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CFFC in the News - 2003
Thirty Years After US Women Won the Right to Choose, the Fight Over Abortion Continues
22 January 2003
TODAY, NORMA McCorvey is to deliver an emotional speech at a rally in Texas marking the 30th anniversary of the court ruling that gave American women the constitutional right to an abortion. She will say abortion is utterly wrong. "I'm 100 per cent pro-life. No exceptions. No compromise."
Thirty years ago Ms McCorvey, 55, had a different view. Young, poor and pregnant, her struggle to have an abortion what what eventually became enshrined in the US Supreme Court ruling known to a generation of women as Roe vs Wade.
Campaigners on both sides agree that never in the past 30 years have the rights protected by that ruling been under such threat. That Jane Roe - as Ms McCorvey was anonymously known for more than 20 years - should now be campaigning against abortion rights underlines the extent to which the issue remains a bitter political fight that continues to have an extraordinary and divisive role in American life.
Kate Michelman, president of NARAL, one of the biggest abortion rights, or pro-choice, campaign groups, said: "A woman's right to choose is probably in the greatest danger since Roe vs Wade was handed down." That assessment is based largely on simple arithmetic. With the exception of the first five months of George Bush's presidency - when Jim Jeffords' switch from the Republicans gave control of the Senate to the Democrats - never in the past 30 years have the White House, the Senate and the House been controlled by Republicans.
Even during the mid-Nineties, when several anti-abortion measures passed both houses of Congress, President Bill Clinton was in a position to enforce a presidential veto to any such legislation. The present incumbent, a born-again Christian like many of those opposed to abortion, is not so minded.
Indeed anti-abortion, or pro-life, campaigners praise Mr Bush and his administration for what they have done to support them. They highlight Mr Bush's proclamation that last Sunday should be known as National Sanctity of Human Life Day when "Americans reaffirm our commitment to respecting the life and dignity of every human being".
Sandy Rios, president of the pro-life group Concerned Women for America, said: " Mr Bush has done more, practically speaking, than any other president." That abortion should remain such an issue astounds many, not only in Europe, where to a greater or lesser degree a woman's right to chose is accepted, but to those involved in the original court action.
Sarah Weddington, the lawyer from Austin who took Ms McCorvey's case to the Supreme Court in Washington, said: "When we won Wade, if anyone had said to me that I would still be talking about this in 30 years, I would not have believed them. Lots of women my age remember where they were when they heard of the judgment. People did realise the significance of it at the time but they did not think it would still be an issue now."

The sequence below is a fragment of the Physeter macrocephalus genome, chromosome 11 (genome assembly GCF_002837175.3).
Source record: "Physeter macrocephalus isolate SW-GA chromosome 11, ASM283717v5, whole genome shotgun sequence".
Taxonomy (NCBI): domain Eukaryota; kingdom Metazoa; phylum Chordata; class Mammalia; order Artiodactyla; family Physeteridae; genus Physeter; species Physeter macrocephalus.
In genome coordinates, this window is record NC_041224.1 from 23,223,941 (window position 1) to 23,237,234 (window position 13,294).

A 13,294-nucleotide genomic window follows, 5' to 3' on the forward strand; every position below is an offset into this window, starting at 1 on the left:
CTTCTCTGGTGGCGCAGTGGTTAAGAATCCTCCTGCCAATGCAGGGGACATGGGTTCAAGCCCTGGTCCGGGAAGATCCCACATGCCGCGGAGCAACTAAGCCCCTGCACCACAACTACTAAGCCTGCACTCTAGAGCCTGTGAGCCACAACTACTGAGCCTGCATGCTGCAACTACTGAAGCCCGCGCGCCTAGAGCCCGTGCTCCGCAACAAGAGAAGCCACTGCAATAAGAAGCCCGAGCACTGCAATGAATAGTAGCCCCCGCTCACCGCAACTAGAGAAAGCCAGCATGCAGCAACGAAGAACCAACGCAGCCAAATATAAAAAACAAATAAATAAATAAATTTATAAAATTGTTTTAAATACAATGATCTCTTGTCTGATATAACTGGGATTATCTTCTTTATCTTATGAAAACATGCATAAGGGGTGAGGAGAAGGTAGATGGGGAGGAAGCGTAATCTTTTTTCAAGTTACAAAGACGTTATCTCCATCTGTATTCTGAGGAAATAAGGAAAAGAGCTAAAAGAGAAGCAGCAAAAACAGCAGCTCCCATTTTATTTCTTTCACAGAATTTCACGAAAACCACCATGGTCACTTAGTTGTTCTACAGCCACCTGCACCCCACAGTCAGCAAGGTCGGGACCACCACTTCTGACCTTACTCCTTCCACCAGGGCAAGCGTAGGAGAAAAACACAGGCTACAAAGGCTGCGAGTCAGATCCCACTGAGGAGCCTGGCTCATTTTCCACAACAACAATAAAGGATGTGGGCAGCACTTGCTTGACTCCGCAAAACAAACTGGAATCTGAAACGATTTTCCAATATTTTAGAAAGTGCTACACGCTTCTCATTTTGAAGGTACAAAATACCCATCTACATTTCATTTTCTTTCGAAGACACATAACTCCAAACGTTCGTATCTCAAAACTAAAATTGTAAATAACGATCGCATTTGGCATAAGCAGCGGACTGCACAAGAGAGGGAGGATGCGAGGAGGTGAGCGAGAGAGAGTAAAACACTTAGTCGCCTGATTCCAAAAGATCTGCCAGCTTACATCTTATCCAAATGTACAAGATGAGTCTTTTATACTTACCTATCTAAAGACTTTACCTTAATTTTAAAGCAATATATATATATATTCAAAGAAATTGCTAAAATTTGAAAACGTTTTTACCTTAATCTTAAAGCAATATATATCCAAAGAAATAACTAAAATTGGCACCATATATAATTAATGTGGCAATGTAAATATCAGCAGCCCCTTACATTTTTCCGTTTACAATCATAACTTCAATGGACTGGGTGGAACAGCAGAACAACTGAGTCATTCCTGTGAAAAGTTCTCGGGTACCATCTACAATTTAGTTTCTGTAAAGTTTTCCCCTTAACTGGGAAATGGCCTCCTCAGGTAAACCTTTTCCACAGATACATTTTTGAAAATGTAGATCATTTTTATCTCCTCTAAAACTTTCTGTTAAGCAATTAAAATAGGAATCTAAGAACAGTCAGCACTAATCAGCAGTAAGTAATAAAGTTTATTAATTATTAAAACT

Pro-choice campaigners say the hand of the pro-lifers has never been so strong because of the growing emergence of the Christian fundamentalist right as a force within the Republican Party and of its close links to the present administration in particular. Tracy Ammons, chief Senate lobbyist for the Christian Coalition group, said: "If we have anything to say about it, there won't be a 31st anniversary."
Already the Republicans in Congress are planning to enforce restrictions on abortion, specifically banning the procedure known as "partial birth abortion" and to make it a federal crime to accompany a minor to another state to have an operation without the prior consent of her parents. There have also been moves to increase the rights afforded to an unborn fetus.
At a state level, NARAL has identified at least 34 pieces of legislation introduced across America last year which it claims restrict a woman's right to an abortion. Pro-choice campaigners also point out that the Supreme Court - which could ultimately overturn Roe vs Wade - is finely balanced with three of the nine judges opposed to abortion, three in favour and three who think there should be greater restrictions.
Frances Kissling, president of the pro-choice group Catholics for a Free Choice, said: "The anti-abortionists have been very skilful in the past 10 years. There is now much less talk about being anti-abortion and much more talk of being pro-life. They have created a climate where it is acceptable for an elected official to be anti-abortion."
One person who realised that abortion would remain an issue was Harry Blackmun, the Supreme Court judge who wrote the Roe vs Wade decision for the 7-2 majority. He died in 1999 and his headstone in Arlington cemetery bears the words, Humility, Intelligence, Compassion and Courage.
One of his three daughters, Susan, said the night her father came home to write the opinion, "he asked each of us what we thought of abortion. My mother gave a conservative answer, my sister Sally said something a bit more to the left, my other sister Nancy said something else, and then there was me, who was left-wing at the time. At this point, my father got up and said, I have a headache. I'm going to bed'."
The article courtesy of the Independent.